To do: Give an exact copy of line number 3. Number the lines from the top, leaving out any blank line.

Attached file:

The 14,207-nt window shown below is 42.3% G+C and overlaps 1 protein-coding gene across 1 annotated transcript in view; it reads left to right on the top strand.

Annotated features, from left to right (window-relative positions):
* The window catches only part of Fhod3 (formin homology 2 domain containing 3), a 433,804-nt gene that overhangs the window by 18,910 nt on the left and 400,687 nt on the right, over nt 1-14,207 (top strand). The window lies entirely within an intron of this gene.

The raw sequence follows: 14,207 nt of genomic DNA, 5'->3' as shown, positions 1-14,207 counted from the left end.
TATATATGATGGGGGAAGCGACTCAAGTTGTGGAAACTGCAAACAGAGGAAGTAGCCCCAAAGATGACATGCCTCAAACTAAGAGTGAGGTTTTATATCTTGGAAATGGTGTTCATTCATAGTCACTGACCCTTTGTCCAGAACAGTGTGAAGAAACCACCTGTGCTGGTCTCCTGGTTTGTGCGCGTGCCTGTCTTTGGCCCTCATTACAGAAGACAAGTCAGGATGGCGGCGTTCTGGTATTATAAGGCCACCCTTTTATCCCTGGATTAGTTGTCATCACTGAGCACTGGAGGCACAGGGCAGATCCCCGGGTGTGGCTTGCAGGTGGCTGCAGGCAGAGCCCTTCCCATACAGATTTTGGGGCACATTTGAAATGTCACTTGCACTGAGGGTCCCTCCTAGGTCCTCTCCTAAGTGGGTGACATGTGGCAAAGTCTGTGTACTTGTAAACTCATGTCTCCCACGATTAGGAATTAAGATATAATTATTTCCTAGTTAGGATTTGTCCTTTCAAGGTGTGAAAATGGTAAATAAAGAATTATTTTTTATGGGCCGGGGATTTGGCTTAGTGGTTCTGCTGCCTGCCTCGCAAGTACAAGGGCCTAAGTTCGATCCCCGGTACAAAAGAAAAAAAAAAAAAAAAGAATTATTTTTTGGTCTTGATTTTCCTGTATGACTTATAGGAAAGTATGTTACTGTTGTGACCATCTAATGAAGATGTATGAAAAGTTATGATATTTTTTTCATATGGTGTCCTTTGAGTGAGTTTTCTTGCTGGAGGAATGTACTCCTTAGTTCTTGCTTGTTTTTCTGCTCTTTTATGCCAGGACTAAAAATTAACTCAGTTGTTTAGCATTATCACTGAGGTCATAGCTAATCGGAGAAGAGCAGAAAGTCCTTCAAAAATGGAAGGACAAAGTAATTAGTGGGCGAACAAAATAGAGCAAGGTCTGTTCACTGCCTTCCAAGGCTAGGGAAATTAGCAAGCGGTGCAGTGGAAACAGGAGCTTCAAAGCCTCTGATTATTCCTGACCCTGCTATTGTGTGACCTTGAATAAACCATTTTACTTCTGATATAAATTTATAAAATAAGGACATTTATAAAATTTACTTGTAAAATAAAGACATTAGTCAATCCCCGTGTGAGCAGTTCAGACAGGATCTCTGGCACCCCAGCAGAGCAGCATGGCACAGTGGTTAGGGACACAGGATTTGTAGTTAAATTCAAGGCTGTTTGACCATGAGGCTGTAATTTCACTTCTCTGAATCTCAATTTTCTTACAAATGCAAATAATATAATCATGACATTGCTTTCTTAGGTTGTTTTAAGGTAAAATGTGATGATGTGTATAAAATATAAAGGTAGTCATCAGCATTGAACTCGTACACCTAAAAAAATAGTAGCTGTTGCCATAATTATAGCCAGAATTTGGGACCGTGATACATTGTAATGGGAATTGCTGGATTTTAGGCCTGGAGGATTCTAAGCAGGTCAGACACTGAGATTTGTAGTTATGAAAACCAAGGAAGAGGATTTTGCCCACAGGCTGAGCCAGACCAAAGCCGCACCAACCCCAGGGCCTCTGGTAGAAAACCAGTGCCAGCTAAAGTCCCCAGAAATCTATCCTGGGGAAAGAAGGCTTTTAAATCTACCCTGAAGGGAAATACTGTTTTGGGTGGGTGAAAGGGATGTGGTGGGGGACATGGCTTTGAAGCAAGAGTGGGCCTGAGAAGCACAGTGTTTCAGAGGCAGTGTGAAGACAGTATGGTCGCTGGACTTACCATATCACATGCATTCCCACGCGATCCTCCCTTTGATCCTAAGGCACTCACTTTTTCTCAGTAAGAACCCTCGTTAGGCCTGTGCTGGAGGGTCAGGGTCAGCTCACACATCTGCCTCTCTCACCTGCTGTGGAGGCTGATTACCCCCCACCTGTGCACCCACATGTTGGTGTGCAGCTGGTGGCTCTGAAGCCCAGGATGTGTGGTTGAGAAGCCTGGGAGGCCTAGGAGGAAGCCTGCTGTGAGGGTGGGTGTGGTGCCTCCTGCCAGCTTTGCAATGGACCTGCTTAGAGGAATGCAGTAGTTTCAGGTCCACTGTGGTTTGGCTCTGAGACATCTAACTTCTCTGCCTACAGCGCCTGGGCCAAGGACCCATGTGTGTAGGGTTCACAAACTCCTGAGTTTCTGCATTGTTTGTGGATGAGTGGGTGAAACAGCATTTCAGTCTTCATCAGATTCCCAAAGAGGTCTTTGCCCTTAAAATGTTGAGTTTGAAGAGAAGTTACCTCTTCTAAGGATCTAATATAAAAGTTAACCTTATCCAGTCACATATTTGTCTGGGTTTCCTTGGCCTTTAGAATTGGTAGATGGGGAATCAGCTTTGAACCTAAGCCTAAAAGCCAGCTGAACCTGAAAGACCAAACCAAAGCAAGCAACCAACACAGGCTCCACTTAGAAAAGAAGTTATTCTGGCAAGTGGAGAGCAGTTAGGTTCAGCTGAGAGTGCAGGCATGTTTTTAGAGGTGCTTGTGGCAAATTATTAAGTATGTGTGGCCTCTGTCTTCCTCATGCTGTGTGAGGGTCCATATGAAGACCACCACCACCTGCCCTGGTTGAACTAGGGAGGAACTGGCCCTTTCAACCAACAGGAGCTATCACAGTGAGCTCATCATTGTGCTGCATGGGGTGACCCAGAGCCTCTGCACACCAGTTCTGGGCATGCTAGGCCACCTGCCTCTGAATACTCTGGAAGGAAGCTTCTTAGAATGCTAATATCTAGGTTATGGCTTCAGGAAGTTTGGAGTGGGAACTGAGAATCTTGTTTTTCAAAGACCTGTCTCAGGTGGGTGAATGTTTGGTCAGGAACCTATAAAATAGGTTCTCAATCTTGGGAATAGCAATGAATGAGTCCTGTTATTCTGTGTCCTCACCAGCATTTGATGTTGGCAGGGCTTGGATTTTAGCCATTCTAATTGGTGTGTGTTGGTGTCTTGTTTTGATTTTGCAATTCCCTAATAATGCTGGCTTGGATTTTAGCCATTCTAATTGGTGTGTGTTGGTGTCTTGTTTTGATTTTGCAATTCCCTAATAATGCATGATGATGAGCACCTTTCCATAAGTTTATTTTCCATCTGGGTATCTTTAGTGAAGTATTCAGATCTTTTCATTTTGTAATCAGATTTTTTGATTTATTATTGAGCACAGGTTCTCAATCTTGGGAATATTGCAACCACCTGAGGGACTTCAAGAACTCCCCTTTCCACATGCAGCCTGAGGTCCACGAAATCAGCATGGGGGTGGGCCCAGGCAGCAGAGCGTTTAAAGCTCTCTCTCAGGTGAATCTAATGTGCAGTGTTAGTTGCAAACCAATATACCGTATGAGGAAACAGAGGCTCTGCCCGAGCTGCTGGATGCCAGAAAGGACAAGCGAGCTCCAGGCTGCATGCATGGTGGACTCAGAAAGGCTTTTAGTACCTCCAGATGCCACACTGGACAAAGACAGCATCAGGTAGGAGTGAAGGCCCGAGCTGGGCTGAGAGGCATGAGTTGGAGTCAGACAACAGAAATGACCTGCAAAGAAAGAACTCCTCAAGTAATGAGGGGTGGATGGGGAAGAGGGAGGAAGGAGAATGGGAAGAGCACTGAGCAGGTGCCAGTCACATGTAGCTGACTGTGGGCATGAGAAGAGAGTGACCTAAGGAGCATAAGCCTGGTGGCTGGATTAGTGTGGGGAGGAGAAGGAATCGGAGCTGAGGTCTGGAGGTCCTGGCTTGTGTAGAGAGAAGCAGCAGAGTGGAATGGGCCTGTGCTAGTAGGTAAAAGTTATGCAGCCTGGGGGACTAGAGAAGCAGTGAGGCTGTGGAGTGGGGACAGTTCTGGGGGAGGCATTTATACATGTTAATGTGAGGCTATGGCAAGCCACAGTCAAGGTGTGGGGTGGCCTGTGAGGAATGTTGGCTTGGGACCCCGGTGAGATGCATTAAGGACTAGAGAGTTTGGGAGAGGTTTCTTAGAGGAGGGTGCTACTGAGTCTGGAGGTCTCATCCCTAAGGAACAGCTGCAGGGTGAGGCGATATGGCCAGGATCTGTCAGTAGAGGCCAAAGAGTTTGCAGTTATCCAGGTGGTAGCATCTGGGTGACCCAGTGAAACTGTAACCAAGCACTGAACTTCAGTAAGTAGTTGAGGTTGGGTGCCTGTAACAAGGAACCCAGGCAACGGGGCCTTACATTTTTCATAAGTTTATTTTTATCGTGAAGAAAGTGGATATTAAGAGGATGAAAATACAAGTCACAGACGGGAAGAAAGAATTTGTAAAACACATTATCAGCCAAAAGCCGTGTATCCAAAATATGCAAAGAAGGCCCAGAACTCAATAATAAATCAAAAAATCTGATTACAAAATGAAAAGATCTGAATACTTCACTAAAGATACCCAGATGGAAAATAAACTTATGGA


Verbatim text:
* The window catches only part of Fhod3 (formin homology 2 domain containing 3), a 433,804-nt gene that overhangs the window by 18,910 nt on the left and 400,687 nt on the right, over nt 1-14,207 (top strand). The window lies entirely within an intron of this gene.